Přímý přístup k hlavnímu vyhledávání (klikněte na „ENTER“)
Přístup k obsahu stránky (stiskněte Enter)
Přímý přístup na seznam dalších stránek (klikněte na „ENTER“)

Second half of legislative term: changes at the top

Institutions12-01-2012 - 09:50

All elected offices in the European Parliament, i.e. President, Vice-President, Quaestor, and Committee Chair and Vice-Chair are renewed every two and half years, so once in the 5-year legislative term.

At the first plenary session of 2012 (16-19 January) Parliament will elect a new President. The 14 new Vice-Presidents will also be elected, as will the Quaestors. Current office-holders can be confirmed for a second mandate.

In electing the President, Vice-Presidents and Quaestors, account should be taken of the need to ensure an overall fair representation of Member States and political views.

During the week starting on Monday 23 January, Parliament's standing committees will elect their Chairs and Vice-Chairs. Chairs and Vice-Chairs can also be confirmed for a second mandate.

REF. : 20111212BKG33803
Updated: ( 18-01-2012 - 18:07)

Nomination of candidates for the Presidency and election procedure

Candidates for the Presidency may be proposed either by a political group or by a minimum of forty MEPs (Rule 13). Candidatures can be tabled until the beginning of the plenary session, usually on Monday at 17:00h.

The election is held by secret ballot.  Unusually for a vote in the European Parliament, MEPs take part by marking their preferred candidate on a paper ballot and placing it in a ballot box.  The process is overseen by eight tellers, chosen by lot from among the MEPs.

To be elected, a candidate must win an absolute majority of the valid votes cast, i.e. 50 per cent plus one (Rule 14).  Blank or spoiled ballots do not count in calculating the majority required. 

If no candidate is elected at the first ballot, the same or other candidates can be nominated for a second round of voting under the same conditions.  This can be repeated at a third round if necessary, again with the same rules.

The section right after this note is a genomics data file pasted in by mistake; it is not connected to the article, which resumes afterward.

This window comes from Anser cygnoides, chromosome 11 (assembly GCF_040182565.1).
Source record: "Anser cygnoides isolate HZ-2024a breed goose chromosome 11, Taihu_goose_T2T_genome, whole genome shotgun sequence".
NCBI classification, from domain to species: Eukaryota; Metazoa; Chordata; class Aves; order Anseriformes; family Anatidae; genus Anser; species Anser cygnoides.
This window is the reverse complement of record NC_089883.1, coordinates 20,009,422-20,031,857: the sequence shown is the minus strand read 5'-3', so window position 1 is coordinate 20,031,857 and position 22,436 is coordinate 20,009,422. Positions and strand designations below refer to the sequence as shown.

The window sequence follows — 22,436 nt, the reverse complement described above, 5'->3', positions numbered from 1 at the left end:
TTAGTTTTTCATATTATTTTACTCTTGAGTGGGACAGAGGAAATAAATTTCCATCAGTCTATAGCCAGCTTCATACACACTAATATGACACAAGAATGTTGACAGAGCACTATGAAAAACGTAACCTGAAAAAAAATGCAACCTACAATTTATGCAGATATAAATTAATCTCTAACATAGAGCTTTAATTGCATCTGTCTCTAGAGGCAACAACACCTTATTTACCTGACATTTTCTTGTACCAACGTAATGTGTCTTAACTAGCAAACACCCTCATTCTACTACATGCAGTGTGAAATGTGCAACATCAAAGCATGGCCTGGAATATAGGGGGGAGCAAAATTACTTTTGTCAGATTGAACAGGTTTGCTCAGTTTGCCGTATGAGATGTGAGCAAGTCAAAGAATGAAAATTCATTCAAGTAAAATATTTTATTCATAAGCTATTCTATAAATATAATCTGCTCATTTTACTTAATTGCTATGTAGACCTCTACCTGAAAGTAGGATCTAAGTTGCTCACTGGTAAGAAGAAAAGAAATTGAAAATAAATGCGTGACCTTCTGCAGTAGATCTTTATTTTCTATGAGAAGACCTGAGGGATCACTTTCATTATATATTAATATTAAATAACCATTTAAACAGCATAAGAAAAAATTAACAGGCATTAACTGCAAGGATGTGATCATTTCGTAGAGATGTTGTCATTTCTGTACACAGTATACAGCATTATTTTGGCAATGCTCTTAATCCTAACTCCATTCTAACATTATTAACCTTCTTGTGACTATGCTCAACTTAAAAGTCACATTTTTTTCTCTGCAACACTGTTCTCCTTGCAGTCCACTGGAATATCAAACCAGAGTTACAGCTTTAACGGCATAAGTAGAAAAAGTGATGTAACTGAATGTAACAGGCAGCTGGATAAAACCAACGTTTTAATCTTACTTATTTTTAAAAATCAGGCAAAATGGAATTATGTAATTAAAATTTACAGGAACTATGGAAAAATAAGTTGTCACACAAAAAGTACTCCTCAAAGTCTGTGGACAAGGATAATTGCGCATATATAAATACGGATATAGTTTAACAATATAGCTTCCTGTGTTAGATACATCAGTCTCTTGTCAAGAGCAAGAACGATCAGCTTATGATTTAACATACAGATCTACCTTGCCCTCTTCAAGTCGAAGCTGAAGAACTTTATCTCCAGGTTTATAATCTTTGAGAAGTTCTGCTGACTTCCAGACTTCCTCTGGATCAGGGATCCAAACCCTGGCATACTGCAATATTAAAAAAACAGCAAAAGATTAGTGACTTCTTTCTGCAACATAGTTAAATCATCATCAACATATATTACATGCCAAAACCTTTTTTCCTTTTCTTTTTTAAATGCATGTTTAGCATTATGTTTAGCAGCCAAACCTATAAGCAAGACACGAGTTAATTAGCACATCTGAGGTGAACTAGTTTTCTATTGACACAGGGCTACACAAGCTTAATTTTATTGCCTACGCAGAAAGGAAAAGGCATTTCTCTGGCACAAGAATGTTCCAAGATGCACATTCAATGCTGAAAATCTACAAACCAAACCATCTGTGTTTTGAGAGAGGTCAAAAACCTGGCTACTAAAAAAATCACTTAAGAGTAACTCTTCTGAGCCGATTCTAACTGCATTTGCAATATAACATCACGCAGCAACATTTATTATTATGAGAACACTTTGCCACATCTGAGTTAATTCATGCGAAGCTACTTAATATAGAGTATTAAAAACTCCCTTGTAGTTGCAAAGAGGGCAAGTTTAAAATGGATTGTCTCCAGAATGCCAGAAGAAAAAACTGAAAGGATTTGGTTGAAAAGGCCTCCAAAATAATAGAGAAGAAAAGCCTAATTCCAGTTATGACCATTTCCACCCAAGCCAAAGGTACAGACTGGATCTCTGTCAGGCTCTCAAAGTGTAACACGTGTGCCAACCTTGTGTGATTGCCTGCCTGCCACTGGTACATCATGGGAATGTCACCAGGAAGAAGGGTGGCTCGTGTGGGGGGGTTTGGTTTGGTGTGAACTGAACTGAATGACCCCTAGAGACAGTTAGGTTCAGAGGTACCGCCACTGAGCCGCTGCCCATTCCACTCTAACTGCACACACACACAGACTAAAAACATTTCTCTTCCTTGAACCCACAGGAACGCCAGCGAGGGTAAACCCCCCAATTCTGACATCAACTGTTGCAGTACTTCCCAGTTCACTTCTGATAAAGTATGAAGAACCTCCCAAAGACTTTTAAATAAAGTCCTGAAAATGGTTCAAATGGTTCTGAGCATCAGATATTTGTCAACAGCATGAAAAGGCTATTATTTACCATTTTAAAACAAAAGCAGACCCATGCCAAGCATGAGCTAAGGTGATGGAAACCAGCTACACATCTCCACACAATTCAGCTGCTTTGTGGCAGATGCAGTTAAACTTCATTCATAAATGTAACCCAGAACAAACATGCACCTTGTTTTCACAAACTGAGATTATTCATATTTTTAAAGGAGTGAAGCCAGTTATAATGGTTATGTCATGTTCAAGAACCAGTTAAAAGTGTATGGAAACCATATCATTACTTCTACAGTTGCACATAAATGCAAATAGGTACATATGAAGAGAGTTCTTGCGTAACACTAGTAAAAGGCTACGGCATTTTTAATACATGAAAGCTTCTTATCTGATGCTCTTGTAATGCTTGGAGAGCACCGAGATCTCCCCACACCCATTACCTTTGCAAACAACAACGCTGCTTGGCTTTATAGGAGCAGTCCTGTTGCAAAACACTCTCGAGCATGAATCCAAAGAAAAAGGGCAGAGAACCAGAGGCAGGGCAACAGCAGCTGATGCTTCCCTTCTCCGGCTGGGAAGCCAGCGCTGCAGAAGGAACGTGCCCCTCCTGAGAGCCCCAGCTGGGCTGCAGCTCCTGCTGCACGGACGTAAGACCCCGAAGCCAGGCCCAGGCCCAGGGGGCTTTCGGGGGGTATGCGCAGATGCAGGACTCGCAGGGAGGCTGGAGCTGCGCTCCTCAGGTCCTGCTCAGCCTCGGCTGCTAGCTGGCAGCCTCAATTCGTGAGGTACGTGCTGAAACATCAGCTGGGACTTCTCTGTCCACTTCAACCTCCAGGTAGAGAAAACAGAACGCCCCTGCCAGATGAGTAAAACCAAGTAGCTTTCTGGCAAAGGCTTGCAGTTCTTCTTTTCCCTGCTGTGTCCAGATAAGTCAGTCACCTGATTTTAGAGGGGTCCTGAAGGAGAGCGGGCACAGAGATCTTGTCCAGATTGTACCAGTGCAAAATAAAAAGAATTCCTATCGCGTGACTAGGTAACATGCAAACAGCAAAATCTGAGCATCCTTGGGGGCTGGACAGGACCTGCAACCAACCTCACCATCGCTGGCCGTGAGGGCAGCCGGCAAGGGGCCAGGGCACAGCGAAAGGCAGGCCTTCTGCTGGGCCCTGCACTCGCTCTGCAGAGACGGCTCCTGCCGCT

If no-one is elected at the third ballot, the two highest scoring candidates in that round proceed to a fourth ballot, where the one receiving the greater number of votes wins.  (Should there be a tie at this stage, the older candidate is declared the winner).

The newly elected President then takes the chair and is entitled to make an opening address (though he or she can also choose to make just a few short remarks, with a more formal speech at a later date), before presiding over the election of the Vice-Presidents and Quaestors.


Duties of the President

The President chairs the plenary sittings of Parliament, the Conference of the Presidents of Political Groups and the Bureau of Parliament (made up of the President and the 14 Vice-Presidents, plus the Quaestors in an advisory capacity).

The President is responsible for the application of the Rules of Procedure of Parliament, including the Code of Conduct, and, to this end, oversees all the activities of Parliament and its bodies.

The President represents Parliament in all legal matters.

The President addresses the European Council prior to each of its meetings, stating Parliament's viewpoint on the subjects on the agenda as part of a debate with the heads of state and government.

The President represents Parliament in its international relations, and, in this connection, undertakes official visits within and outside the EU.

The President signs the EU budget into being following Parliament's vote on it at second reading. During the procedure, the President chairs the EP/Council conciliation committee.

The President may, under the co-decision procedure, chair the EP/Council conciliation delegations. Jointly with the President-in-Office of the Council, the President signs all legislative acts adopted by co-decision.

When an Intergovernmental Conference is held for the reform of the Treaties, the President takes part in the meetings of the government representatives where these are organised at ministerial level.


14 Vice-Presidents and five Quaestors